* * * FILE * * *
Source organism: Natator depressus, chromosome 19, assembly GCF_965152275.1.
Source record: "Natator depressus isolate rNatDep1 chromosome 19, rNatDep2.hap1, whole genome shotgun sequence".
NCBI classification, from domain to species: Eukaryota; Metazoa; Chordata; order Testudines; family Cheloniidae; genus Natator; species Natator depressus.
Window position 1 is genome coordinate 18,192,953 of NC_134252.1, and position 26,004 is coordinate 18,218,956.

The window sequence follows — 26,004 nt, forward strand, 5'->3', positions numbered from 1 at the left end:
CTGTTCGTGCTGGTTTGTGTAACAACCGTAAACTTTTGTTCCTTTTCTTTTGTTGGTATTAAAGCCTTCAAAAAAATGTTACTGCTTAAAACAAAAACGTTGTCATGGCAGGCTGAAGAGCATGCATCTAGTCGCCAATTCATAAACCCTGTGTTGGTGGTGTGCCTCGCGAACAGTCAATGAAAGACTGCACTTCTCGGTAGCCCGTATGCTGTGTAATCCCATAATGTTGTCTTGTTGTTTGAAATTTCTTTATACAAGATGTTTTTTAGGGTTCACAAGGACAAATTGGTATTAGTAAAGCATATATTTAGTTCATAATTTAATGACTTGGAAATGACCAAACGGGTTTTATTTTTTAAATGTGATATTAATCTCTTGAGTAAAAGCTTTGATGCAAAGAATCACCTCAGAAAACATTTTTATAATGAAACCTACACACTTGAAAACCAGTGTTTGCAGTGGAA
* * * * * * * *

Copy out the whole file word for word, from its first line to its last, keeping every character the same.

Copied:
Source organism: Natator depressus, chromosome 19, assembly GCF_965152275.1.
Source record: "Natator depressus isolate rNatDep1 chromosome 19, rNatDep2.hap1, whole genome shotgun sequence".
NCBI classification, from domain to species: Eukaryota; Metazoa; Chordata; order Testudines; family Cheloniidae; genus Natator; species Natator depressus.
Window position 1 is genome coordinate 18,192,953 of NC_134252.1, and position 26,004 is coordinate 18,218,956.

The window sequence follows — 26,004 nt, forward strand, 5'->3', positions numbered from 1 at the left end:
CTGTTCGTGCTGGTTTGTGTAACAACCGTAAACTTTTGTTCCTTTTCTTTTGTTGGTATTAAAGCCTTCAAAAAAATGTTACTGCTTAAAACAAAAACGTTGTCATGGCAGGCTGAAGAGCATGCATCTAGTCGCCAATTCATAAACCCTGTGTTGGTGGTGTGCCTCGCGAACAGTCAATGAAAGACTGCACTTCTCGGTAGCCCGTATGCTGTGTAATCCCATAATGTTGTCTTGTTGTTTGAAATTTCTTTATACAAGATGTTTTTTAGGGTTCACAAGGACAAATTGGTATTAGTAAAGCATATATTTAGTTCATAATTTAATGACTTGGAAATGACCAAACGGGTTTTATTTTTTAAATGTGATATTAATCTCTTGAGTAAAAGCTTTGATGCAAAGAATCACCTCAGAAAACATTTTTATAATGAAACCTACACACTTGAAAACCAGTGTTTGCAGTGGAA